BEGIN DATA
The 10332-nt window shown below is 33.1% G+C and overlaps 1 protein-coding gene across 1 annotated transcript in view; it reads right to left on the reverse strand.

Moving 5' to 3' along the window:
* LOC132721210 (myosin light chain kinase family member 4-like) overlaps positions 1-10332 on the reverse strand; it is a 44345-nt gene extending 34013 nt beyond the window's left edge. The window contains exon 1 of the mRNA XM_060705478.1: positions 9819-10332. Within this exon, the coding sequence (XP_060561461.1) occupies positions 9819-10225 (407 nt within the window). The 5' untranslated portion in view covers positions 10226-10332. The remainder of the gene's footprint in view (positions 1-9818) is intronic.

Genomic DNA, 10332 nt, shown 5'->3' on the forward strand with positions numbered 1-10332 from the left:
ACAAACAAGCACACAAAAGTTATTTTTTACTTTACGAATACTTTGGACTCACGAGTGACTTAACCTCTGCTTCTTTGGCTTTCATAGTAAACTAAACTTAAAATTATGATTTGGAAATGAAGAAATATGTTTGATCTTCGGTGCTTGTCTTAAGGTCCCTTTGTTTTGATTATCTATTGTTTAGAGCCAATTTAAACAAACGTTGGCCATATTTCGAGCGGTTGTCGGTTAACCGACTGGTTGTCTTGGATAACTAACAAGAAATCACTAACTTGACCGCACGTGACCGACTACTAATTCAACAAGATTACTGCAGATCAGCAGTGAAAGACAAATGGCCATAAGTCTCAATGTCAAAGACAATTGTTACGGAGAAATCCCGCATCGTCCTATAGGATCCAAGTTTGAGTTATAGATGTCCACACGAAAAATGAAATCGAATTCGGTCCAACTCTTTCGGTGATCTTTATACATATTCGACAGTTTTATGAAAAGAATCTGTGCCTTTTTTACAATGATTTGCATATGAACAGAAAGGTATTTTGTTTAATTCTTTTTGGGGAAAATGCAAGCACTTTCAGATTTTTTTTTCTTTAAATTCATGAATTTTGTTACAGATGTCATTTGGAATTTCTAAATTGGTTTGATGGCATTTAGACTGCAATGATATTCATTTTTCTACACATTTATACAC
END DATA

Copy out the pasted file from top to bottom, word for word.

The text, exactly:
The 10332-nt window shown below is 33.1% G+C and overlaps 1 protein-coding gene across 1 annotated transcript in view; it reads right to left on the reverse strand.

Moving 5' to 3' along the window:
* LOC132721210 (myosin light chain kinase family member 4-like) overlaps positions 1-10332 on the reverse strand; it is a 44345-nt gene extending 34013 nt beyond the window's left edge. The window contains exon 1 of the mRNA XM_060705478.1: positions 9819-10332. Within this exon, the coding sequence (XP_060561461.1) occupies positions 9819-10225 (407 nt within the window). The 5' untranslated portion in view covers positions 10226-10332. The remainder of the gene's footprint in view (positions 1-9818) is intronic.

Genomic DNA, 10332 nt, shown 5'->3' on the forward strand with positions numbered 1-10332 from the left:
ACAAACAAGCACACAAAAGTTATTTTTTACTTTACGAATACTTTGGACTCACGAGTGACTTAACCTCTGCTTCTTTGGCTTTCATAGTAAACTAAACTTAAAATTATGATTTGGAAATGAAGAAATATGTTTGATCTTCGGTGCTTGTCTTAAGGTCCCTTTGTTTTGATTATCTATTGTTTAGAGCCAATTTAAACAAACGTTGGCCATATTTCGAGCGGTTGTCGGTTAACCGACTGGTTGTCTTGGATAACTAACAAGAAATCACTAACTTGACCGCACGTGACCGACTACTAATTCAACAAGATTACTGCAGATCAGCAGTGAAAGACAAATGGCCATAAGTCTCAATGTCAAAGACAATTGTTACGGAGAAATCCCGCATCGTCCTATAGGATCCAAGTTTGAGTTATAGATGTCCACACGAAAAATGAAATCGAATTCGGTCCAACTCTTTCGGTGATCTTTATACATATTCGACAGTTTTATGAAAAGAATCTGTGCCTTTTTTACAATGATTTGCATATGAACAGAAAGGTATTTTGTTTAATTCTTTTTGGGGAAAATGCAAGCACTTTCAGATTTTTTTTTCTTTAAATTCATGAATTTTGTTACAGATGTCATTTGGAATTTCTAAATTGGTTTGATGGCATTTAGACTGCAATGATATTCATTTTTCTACACATTTATACAC